Monday, October 24, 2011

Three Disasters and a Triumph

It's been a tough year for New Zealand but last night was a chance to celebrate when the All Blacks won the Rugby World Cup. After a run of disasters (Pike River mine, Christchurch earthquake and the Rena grounding/oil spill) it's a great morale boost to the country for the national team of the most popular sport in NZ to become world champions.

There were a few disasters along the way for All Blacks too. After Dan Carter was injured they had to call on the reserve of the reserve of the reserve after two of his replacements were also injured. Luckily there are plenty of rugby players in New Zealand and Stephen Donald stepped in and kicked a penalty to keep the All Blacks a hair's breadth in front of France. Even though I'm not really a rugby fan I was desperately hoping the mighty All Blacks could hold onto their lead in the face of an equally mighty challenge by the French. A one point lead was all they needed for a win and a one point lead was what it took to win the World Cup: All Blacks 8 - France 7.

Sunday, October 2, 2011

Squash Legends

This weekend was the Te Awamutu Squash Club 50 Years Reunion - a celebration for the club and a chance to reminisce with many people who have enjoyed squash over the years.

Yesterday there was a fun tournament with a twist - we had to play with old rackets. Amazingly there were a few 30 year old rackets still in one piece that we were able to use. Many of us 'masters' learned to play using a wooden racket. In my case I had a really flash racket when I started, a Dunlop Maxply, which had a wooden head with a fibreclass shaft. It was the latest technology at the time. I had forgotten that the old rackets had towelling grips. After a while the grips got hard and scratchy, just like old towels, and if you didn't replace the grip soon enough you'd end up with a blister on your thumb. We all laughed at how small the heads of the rackets were and how heavy the old rackets were - but we all learned to play the game and some players even became squash legends.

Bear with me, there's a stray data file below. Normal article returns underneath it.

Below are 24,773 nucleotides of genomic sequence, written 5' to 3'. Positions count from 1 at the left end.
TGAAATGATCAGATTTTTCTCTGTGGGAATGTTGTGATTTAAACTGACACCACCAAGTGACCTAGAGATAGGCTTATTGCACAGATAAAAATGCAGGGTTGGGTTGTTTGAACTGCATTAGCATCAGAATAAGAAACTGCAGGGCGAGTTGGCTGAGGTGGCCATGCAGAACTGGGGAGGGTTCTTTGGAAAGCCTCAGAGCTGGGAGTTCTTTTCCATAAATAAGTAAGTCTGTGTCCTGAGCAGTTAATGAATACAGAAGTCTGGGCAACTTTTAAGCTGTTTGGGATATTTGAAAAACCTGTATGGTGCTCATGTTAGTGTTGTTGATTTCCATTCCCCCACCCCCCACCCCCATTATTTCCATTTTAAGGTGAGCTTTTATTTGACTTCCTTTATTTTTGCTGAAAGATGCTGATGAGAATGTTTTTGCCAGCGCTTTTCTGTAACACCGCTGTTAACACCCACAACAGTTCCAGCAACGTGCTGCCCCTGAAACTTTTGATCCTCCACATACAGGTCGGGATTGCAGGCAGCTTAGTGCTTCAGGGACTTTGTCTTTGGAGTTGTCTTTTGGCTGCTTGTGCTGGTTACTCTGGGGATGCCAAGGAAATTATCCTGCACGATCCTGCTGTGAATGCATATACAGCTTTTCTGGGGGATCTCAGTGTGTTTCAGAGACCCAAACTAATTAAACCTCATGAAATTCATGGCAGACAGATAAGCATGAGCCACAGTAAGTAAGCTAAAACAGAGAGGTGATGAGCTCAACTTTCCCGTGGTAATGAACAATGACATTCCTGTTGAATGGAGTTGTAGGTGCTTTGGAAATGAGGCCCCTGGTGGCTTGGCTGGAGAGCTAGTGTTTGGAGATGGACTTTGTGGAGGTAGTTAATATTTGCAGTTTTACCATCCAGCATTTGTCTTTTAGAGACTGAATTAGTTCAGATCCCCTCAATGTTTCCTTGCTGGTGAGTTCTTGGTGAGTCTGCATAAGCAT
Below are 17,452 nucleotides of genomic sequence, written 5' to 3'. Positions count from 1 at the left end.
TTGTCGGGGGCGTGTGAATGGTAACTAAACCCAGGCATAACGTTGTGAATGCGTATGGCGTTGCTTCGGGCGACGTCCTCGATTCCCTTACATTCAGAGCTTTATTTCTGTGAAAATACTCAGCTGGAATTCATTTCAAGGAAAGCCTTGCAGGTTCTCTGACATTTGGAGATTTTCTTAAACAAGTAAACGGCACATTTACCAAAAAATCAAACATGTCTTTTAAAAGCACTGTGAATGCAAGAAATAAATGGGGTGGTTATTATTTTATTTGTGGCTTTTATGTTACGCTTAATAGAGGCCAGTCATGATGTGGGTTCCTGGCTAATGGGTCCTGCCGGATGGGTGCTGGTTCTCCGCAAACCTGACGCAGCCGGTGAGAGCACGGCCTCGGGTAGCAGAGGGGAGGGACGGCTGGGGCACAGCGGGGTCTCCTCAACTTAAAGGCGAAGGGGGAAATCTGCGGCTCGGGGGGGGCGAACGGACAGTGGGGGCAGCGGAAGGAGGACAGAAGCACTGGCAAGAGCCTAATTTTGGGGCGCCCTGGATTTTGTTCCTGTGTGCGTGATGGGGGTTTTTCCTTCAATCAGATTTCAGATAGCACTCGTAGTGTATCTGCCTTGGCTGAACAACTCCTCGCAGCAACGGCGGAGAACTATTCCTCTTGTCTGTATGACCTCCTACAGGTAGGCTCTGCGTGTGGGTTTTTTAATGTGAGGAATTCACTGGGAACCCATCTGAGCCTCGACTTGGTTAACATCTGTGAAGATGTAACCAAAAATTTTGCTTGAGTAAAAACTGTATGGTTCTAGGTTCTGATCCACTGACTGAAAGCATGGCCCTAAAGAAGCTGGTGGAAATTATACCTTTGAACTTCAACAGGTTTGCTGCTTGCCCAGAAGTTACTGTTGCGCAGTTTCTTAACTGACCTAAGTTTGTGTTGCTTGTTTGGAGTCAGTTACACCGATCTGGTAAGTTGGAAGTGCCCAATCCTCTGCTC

Last night we acknowledged some of the legends. Ross Collins who has won the Men's Championship 23 times and can still thrash the up and coming young whipper-snappers. Les Brain who was a founding member 50 years ago, has contributed in many ways to the club and who is still playing competitive squash. And Susan Devoy who, though never a Te Awamutu Club member, is an inspiration to squash players everywhere - she won the World Championship four times and the British Open 8 times. Oh, and she walked the entire length of New Zealand for charity. She was kind enough to be our guest speaker and turned up even though Peter Leitch (AKA the Mad Butcher) had offered to take her to Sydney to watch the Warriors play in the NRL final today. I was glad to know that Susan has her priorities right and that her loyalties still lie with squash.